Rick Layne & Mary Thomas’ Ethiopian Diaries
SIMIEN MOUNTAINS NATIONAL PARK
Saturday 06/Sunday 07 — Simien Mountains National Park — Back in our dependable Toyota van we head approx. 3 hours north to the Simien Mountains, and it is an easy drive on a paved road through farm country, where we can see the locals threshing the wheat they harvested last month in methods which haven’t changed for millennia: two or more animals (oxen or horses) led in a tight circle to crush the wheat while farmers pitchfork the trampled wheat into the air to separate the kernels from the chaff. As it is Saturday, it is market day and we have noticed for miles a continuous river of pedestrians coming into Debark on their way to market. There are hundreds of people on the road in groups ranging from 2 to 10, with or without animals, carrying goods on their backs or heads. Ethiopia is nation on foot.
The main thoroughfare in Debark is closed due to market day and our guide sends the van on a detour as we take a shortcut on foot through the market. Like the market in Woreta, Debark is swarming with people in the same purposeful chaos of buying, selling, meeting, greeting. The same sense of being transported back to another era also applies. We re-connect with our driver and point the van for the Simien Mountains. As we leave Debark and the market behind, and also leave behind any semblance of a paved road surface, and we are back on testing the resilience of our kidneys all the way into the park and up to our hotel (the Simien Mountain Lodge – the only hotel currently in the park) where we will stay for the next two nights. It is rustic, but very serviceable with heated round, stone cabins.
We spend the remainder of Saturday and all day Sunday exploring the park on foot (mostly) and by van, admiring the spectacular scenery and looking for two endemic mammal species: the Gelada monkey and the Walia Ibex. The scenery is dramatic, maybe the most dramatic in Africa: great volcanic plugs, 40 million years old, and eroded over time to form crags, pinnacles, and flat topped mountains looming over the fertile valleys below. Some of the scenery is reminiscent of the Grand Canyon, but not as colorful. There is one horrible dirt road which traverses the park and criss-crossed by numerous walking trails created by the indigenous people. It is on one of these footpaths we head off on Saturday to soak up the scenery and search for the Gelada. The Lodge is situated at 3,650 meters elevation and over the next 36 hours our five person team will trek between that altitude and 4000 meters, so our surroundings are breathtaking literally as well as figuratively. After about 2.5 hours of walking we’ve seen nary a Gelada as we rendezvous with the van along the road to plot our next move.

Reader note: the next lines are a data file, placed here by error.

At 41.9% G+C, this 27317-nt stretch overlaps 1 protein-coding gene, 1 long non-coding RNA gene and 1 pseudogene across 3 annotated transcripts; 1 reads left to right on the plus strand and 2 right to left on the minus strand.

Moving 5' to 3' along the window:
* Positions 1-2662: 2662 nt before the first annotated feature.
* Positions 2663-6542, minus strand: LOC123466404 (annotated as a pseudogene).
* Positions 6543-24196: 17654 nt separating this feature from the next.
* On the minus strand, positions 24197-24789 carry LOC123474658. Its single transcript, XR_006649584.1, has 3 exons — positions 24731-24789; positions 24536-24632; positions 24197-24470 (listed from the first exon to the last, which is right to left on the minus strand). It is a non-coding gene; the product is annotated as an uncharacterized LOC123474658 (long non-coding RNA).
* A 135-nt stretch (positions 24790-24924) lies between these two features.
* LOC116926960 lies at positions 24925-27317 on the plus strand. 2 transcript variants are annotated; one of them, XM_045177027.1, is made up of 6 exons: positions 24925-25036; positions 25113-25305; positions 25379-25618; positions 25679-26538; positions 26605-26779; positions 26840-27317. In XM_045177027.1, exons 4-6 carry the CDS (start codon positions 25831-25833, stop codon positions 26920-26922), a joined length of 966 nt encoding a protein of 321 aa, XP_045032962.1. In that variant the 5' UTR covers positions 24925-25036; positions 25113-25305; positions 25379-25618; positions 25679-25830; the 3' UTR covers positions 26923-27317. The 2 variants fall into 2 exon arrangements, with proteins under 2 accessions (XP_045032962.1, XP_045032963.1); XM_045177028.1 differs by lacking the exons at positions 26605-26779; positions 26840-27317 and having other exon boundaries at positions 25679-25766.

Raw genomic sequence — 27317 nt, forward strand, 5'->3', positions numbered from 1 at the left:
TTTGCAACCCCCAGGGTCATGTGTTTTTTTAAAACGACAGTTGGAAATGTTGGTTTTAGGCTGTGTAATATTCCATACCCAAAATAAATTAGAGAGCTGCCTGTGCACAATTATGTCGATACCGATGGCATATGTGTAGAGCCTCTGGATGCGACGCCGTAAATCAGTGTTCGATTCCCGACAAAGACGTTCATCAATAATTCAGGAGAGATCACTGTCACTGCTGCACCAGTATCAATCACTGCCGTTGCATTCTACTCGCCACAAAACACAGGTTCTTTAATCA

We hear a group of Geladas have been seen down the road and hop in the van and drive maybe a km to see if this is so, and there they are: a group of 100 plus Geladas on a field next to the road. We leave our support team behind and walk towards the group. (The monkeys, which look like baboons but are technically classified as monkeys, are wary of the black-skinned locals, because of mistreatment by the local farmers.) These are largish monkeys with the mature males having long fur and tails that resemble those of lions, and all have colorful red and blue chests. The group which consists of members as young as a week old to large alpha males with all sorts in between, is moving across the ground looking for grass to eat. While they are aware of our presence, they are not disturbed and we stand in their midst while they eat, the youngsters cavort and mothers suckle the very young or carry them on their backs. I end up sitting down on the ground to get better photos while this mass of simian wildlife passes by. At one point, I look around to find a large male sitting behind me a foot away. We stay with the group for perhaps 45 minutes until they move across a small ravine and into the adjoining woods, whereupon we head back and rejoin the others at the van.
Our reconstituted group of five continue our trek in the opposite direction, up a hill and away from the road. After a half an hour of walking we come across another large group of Geladas coming down the hill towards us. We stand and admire them as they pass until we hear some screaming from in front of us on top of the hill. The Geladas scream back and then execute a u-turn and head back in the direction from which they came, putting all on the same path. So for the next 40 minutes all of us, humans and Geladas, amble up the hill together as one tribe. On the top of the hill is a large, grassy plain, populated by an even larger band of Geladas. Also on the hilltop is our van and a professional film crew photographing the Geladas. Again we stand and sit, co-mingling with this large tribe of hundreds of monkeys, getting stunning pictures, until they leave down the escarpment towards their night quarters. Unbelievable experience.